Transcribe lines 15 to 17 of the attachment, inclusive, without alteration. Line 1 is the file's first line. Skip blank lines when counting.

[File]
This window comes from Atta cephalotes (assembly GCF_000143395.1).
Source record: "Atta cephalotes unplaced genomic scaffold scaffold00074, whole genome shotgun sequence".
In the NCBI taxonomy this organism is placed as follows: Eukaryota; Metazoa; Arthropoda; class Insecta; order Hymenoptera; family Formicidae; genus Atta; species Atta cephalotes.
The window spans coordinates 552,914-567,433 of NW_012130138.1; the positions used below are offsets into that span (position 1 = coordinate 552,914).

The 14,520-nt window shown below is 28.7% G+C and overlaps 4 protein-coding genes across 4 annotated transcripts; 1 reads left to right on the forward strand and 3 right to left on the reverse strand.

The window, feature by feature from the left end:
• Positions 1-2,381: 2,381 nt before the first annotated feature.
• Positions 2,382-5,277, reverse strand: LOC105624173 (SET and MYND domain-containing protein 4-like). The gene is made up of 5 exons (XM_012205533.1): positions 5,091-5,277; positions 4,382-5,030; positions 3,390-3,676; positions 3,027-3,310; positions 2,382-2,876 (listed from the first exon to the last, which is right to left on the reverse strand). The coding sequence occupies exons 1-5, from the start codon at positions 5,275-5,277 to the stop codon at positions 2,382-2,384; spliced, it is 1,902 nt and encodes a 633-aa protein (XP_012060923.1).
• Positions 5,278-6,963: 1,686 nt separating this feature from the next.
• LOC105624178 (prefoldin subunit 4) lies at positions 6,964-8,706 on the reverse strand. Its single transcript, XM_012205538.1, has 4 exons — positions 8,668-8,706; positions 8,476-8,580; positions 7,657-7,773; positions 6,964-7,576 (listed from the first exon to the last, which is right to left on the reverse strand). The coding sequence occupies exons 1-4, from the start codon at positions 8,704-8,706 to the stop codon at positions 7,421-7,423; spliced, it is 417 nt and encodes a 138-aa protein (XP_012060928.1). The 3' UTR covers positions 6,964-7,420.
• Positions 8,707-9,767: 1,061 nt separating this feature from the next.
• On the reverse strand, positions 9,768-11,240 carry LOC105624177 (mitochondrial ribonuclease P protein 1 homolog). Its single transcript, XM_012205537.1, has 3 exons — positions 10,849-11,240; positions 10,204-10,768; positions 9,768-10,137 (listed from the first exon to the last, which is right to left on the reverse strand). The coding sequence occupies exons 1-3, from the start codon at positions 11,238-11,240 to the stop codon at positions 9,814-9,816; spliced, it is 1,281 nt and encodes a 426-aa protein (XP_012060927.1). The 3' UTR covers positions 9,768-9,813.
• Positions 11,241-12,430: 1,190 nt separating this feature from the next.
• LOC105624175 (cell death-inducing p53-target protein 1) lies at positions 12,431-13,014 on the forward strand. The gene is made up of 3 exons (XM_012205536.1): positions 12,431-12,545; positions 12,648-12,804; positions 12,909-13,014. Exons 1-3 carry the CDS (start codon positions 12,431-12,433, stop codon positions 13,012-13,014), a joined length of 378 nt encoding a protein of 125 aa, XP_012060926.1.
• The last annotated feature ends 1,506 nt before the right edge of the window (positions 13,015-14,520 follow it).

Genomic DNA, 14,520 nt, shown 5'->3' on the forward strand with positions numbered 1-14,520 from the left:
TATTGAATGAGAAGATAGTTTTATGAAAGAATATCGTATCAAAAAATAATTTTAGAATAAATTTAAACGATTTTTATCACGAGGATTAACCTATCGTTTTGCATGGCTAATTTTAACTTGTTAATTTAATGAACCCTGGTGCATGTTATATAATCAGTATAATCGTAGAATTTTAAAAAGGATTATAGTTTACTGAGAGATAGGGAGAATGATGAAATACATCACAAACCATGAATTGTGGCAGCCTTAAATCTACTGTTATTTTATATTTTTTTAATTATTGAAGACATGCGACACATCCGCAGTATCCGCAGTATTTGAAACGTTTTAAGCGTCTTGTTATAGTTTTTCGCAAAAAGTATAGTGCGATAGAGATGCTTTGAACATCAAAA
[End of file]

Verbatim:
• The last annotated feature ends 1,506 nt before the right edge of the window (positions 13,015-14,520 follow it).

Genomic DNA, 14,520 nt, shown 5'->3' on the forward strand with positions numbered 1-14,520 from the left:
TATTGAATGAGAAGATAGTTTTATGAAAGAATATCGTATCAAAAAATAATTTTAGAATAAATTTAAACGATTTTTATCACGAGGATTAACCTATCGTTTTGCATGGCTAATTTTAACTTGTTAATTTAATGAACCCTGGTGCATGTTATATAATCAGTATAATCGTAGAATTTTAAAAAGGATTATAGTTTACTGAGAGATAGGGAGAATGATGAAATACATCACAAACCATGAATTGTGGCAGCCTTAAATCTACTGTTATTTTATATTTTTTTAATTATTGAAGACATGCGACACATCCGCAGTATCCGCAGTATTTGAAACGTTTTAAGCGTCTTGTTATAGTTTTTCGCAAAAAGTATAGTGCGATAGAGATGCTTTGAACATCAAAA